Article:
>>>>> However, implicit parameters alone have been great for me, and could 
>>>>> probably go a long way towards reducing some verbosity in ATS. They can 
>>>>> also be used in clever ways to create contradictions at compile time, by 
>>>>> bringing into scope two implicit values of the same type. I'm not sure if 
>>>>> ATS would benefit from that feature, but Scala's type system doesn't 
>>>>> allow 
>>>>> for things like type b = not a. You can achieve that with implicits: 
>>>>> https://gist.github.com/milessabin/c9f8befa932d98dcc7a4
>>>>> On Wednesday, March 7, 2018 at 12:01:03 PM UTC-5, Brandon Barker wrote:
>>>>>> I forgot to mention, I like the idea of adding a level of indirection 
>>>>>> in the syntax for ATS3. Hopefully this could allow something like 
>>>>>> scalafix <https://github.com/scalacenter/scalafix> to be developed, 
>>>>>> which would not only allow code migration from ATS2 to ATS3, but also 
>>>>>> ease 
>>>>>> future code migration within ATS3.
>>>>>> to be applied to existing sources
>>>>>> On Wednesday, March 7, 2018 at 11:52:49 AM UTC-5, Brandon Barker 
>>>>>> wrote:
>>>>>>> Glad to see this thread is here. I will just share some general 
>>>>>>> thoughts for syntax as my ATS is a bit rusty:
>>>>>>> 1. I like Scala style syntax - I think it is easy enough to read, 
>>>>>>> unless maybe you are doing stuff at the type level, where ATS seems to 
>>>>>>> have 
>>>>>>> an advantage over Scala. I think Scala is similar to python in a lot of 
>>>>>>> ways (especially with Python 3.6 typing styles), aside from making 
>>>>>>> indentation part of the syntax. My thought is that Python doing this 
>>>>>>> helps 
>>>>>>> to force people to write somewhat readable code (think beginner Python 
>>>>>>> vs 
>>>>>>> beginner Perl), but I think we can assume that if you are coding in 
>>>>>>> ATS, or 
>>>>>>> at least publishing code in ATS, you will be sensible enough to have 
>>>>>>> some 
>>>>>>> kind of good programming style. So I would vote for leaving indentation 
>>>>>>> to 
>>>>>>> a style checker/linter.
>>>>>>> 2. Concision: I sadly don't know Idris or Haskell, and am very 
>>>>>>> tempted to learn one of them to get a better appreciation of them, but 
>>>>>>> I'd 
>>>>>>> rather focus on ATS again. However, I do appreciate that they are 
>>>>>>> concise, 
>>>>>>> even more so than Scala, which is generally laudable. 
>>>>>>> 3. Feature hiding: Facilitate the principle of least powe 
>>>>>>> <http://www.lihaoyi.com/post/StrategicScalaStylePrincipleofLeastPower.html>r.
>>>>>>> ATS has a lot of advanced features, as does Scala (of course ATS has 
>>>>>>> more). 
>>>>>>> Scala is pretty good at letting you hide them. I swear, I'd been coding 
>>>>>>> in 
>>>>>>> Scala for 3 years and was still amazed at how simple you could make the 
>>>>>>> code if you try - just take a look at http://www.kogics.net/kojo - 
>>>>>>> it is nearly as easy as python I would say, and preferable to me. The 
>>>>>>> lack 
>>>>>>> of types in the coding examples is almost annoying to me, but I 
>>>>>>> understand 
>>>>>>> it is beneficial to young readers. Now, I'm not saying we can do all 
>>>>>>> this 
>>>>>>> in ATS, but Scala is so named because it is a "language that scales 
>>>>>>> with 
>>>>>>> you", and I believe ATS is this too, but it would be good to make that 
>>>>>>> scaling a bit more smooth, like climbing a Olympus Mons 
>>>>>>> <https://en.wikipedia.org/wiki/Olympus_Mons#/media/File:Olympus_Mons_Side_View.svg>
>>>>>>> rather than K2.
>>>>>>> Other goals:
>>>>>>>  - Build systems: I think cross builds are very important as already 
>>>>>>> stated. In scala land, there is Scala (JVM), scala.js, and now 
>>>>>>> scala-native. Usually, we can create cross builds by having some source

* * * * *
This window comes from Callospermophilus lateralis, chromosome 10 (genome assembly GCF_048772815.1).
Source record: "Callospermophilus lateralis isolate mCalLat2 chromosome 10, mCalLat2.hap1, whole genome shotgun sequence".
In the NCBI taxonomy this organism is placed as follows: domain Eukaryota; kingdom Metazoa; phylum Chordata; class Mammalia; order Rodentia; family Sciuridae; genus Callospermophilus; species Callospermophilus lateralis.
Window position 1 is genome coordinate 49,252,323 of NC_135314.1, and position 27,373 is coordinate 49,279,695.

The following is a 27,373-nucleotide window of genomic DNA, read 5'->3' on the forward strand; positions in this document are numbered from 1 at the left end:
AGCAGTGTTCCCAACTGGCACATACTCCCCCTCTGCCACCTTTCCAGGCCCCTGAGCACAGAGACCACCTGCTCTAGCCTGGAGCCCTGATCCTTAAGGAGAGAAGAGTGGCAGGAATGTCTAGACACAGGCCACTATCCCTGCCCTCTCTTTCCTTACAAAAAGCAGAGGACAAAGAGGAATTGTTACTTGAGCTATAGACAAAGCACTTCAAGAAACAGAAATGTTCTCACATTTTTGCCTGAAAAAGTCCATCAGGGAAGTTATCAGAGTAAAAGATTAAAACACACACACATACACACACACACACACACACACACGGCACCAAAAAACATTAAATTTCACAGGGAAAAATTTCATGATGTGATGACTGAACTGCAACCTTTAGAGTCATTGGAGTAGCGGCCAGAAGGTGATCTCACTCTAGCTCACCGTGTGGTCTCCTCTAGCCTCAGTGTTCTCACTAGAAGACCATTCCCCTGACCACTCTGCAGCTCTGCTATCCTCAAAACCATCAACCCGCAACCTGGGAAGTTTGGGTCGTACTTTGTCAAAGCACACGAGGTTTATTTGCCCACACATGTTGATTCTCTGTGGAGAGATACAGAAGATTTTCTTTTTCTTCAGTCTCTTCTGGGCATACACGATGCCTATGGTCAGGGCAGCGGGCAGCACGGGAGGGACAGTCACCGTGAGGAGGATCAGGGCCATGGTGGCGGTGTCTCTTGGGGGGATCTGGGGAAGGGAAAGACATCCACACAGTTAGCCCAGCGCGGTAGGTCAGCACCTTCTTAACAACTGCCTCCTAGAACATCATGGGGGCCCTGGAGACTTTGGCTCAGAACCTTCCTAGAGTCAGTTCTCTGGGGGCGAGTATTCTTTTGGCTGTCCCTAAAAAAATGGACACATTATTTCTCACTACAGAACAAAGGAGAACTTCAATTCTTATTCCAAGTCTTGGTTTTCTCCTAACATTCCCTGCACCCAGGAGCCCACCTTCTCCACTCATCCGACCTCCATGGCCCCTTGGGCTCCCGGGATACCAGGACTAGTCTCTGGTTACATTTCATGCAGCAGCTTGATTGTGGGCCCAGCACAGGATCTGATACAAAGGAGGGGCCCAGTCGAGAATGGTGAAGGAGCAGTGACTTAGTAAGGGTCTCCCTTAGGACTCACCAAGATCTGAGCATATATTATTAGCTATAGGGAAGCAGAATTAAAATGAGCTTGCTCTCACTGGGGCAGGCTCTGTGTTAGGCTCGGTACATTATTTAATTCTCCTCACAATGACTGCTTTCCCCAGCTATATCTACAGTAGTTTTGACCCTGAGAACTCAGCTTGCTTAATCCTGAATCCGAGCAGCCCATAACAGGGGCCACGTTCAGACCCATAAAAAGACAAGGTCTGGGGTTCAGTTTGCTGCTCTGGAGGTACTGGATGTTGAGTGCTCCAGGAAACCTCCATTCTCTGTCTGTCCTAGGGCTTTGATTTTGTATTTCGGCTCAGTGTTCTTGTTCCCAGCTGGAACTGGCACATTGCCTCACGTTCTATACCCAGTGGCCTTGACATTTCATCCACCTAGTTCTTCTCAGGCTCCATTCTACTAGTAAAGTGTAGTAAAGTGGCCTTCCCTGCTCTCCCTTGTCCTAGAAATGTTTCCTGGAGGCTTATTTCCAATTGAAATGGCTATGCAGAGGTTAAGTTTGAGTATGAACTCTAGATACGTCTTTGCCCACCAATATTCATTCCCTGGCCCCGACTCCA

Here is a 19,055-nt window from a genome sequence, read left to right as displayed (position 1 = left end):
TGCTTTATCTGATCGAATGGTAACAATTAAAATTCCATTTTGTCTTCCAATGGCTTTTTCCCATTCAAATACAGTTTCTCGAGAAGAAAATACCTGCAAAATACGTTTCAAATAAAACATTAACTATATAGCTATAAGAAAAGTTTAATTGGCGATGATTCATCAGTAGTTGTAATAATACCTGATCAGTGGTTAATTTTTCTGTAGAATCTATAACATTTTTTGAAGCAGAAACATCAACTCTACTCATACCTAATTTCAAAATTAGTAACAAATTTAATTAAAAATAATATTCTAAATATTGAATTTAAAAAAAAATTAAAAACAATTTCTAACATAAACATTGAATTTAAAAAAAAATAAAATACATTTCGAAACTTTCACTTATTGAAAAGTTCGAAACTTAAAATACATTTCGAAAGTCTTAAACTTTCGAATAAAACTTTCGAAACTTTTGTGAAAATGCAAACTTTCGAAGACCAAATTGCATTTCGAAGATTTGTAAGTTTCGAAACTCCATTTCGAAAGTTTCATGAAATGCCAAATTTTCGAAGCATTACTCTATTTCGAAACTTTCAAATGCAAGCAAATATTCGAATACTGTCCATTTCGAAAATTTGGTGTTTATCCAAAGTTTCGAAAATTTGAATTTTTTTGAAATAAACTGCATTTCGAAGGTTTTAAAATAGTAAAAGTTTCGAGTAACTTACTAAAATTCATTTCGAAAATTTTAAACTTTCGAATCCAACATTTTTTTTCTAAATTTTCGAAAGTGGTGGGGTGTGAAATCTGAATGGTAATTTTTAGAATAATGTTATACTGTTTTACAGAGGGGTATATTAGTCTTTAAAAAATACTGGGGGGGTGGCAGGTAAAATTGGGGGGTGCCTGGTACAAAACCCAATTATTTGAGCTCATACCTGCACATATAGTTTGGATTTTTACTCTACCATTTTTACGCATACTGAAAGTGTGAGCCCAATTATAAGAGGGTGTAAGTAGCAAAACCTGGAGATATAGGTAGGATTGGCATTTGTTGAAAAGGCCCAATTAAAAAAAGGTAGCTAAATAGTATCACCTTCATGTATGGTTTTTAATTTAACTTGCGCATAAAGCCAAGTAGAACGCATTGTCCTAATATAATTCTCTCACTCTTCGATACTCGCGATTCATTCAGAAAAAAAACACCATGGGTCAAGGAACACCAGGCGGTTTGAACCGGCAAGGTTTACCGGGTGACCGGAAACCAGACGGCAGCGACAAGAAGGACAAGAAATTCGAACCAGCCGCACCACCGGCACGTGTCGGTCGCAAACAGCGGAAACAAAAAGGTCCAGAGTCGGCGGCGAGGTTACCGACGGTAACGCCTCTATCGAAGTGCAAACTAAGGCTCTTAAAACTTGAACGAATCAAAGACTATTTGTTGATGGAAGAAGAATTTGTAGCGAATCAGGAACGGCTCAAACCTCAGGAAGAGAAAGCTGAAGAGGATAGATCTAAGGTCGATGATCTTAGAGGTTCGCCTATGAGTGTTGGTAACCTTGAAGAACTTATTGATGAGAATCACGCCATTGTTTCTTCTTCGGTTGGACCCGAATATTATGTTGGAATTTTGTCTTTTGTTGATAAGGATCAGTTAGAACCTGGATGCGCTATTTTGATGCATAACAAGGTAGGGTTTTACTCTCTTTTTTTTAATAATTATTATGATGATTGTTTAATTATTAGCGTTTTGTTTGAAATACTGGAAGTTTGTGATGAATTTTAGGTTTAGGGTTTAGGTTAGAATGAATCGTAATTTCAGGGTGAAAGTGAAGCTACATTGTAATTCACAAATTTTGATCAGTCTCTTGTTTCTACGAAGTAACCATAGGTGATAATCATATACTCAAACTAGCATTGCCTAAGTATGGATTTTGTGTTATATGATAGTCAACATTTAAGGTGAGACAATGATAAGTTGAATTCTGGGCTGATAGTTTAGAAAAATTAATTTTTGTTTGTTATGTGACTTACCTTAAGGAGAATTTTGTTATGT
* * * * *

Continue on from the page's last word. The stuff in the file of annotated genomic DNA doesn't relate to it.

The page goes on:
>>>>>>> that is platform independent (e.g. APIs/interfaces/types) and other 
>>>>>>> bits 
>>>>>>> that are platform specific and rely on the platform independent bits. 
>>>>>>> This 
>>>>>>> is great. Related to this, I actually think it may be worthwhile 
>>>>>>> looking 
>>>>>>> into an existing build tool with a larger community rather than using 
>>>>>>> make 
>>>>>>> and autotools, which seem to me a bit antiquated and unfriendly to 
>>>>>>> other 
>>>>>>> platforms. I recall Hongwei and I were both a bit jaded by our 
>>>>>>> experience 
>>>>>>> with using gradle, so I'm both excited to say Mill 
>>>>>>> <https://github.com/lihaoyi/mill> looks like a promising 
>>>>>>> alternative, though I'm also hesitant to make a suggestion after the 
>>>>>>> last 
>>>>>>> failure with Gradle :-) But I believe a lot in Mill's stated goals, 
>>>>>>> especially insofar as they overlap with CBT's 
>>>>>>> <https://github.com/cvogt/cbt> and the idea of being designed to 
>>>>>>> support multiple languages. If we can agree that Scala isn't terrible, 
>>>>>>> I 
>>>>>>> say let's not reinvent the wheel, and try to comingle a bit with them. 
>>>>>>> This 
>>>>>>> could be beneficial for both communities. Let's think about using their 
>>>>>>> build tools. At the moment, Mill seems to be creating a lot of 
>>>>>>> excitement, 
>>>>>>> so it might be worth looking into it first.
>>>>>>> I'll try to give more concrete feedback in the future.
>>>>>>> On Friday, February 9, 2018 at 1:15:22 PM UTC-5, gmhwxi wrote:
>>>>>>>> For the moment, I just want to open a thread for ATS3.
>>>>>>>> I decided to pick ATS/Xanadu for the full project name. I like the 
>>>>>>>> name Xanadu
>>>>>>>> because it is poetic and brings a feel of exoticness.
>>>>>>>> ATS3 is supposed to be compiled to ATS2. At least at the beginning. 
>>>>>>>> I will try to
>>>>>>>> write more about what I have in mind regarding ATS3.
>>>>>>>> I know that a lot of people have been complaining about the syntax 
>>>>>>>> of ATS2. So
>>>>>>>> we can start the effort of designing some "nice" syntax for ATS3. 
>>>>>>>> Please feel free
>>>>>>>> to post here if you would like share your opinions and ideas.
>>>>>>>> I will be happy to take the lead but we definitely need to have 
>>>>>>>> some form of community
>>>>>>>> effort on this project given its size and scope.
>>>>>>>> Cheers!
>>>>>>>> --Hongwei
>>>>>>>> PS: I felt rushed every time up to now when implementing ATS. This 
>>>>>>>> time I am hoping
>>>>>>>> to have the luxury of thinking about implementation a bit before 
>>>>>>>> actually doing it :)
>>>>>>>> -- 
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>>>> .
>>> -- 
>>> Brandon Barker
>>> brandon...@gmail.com <javascript:>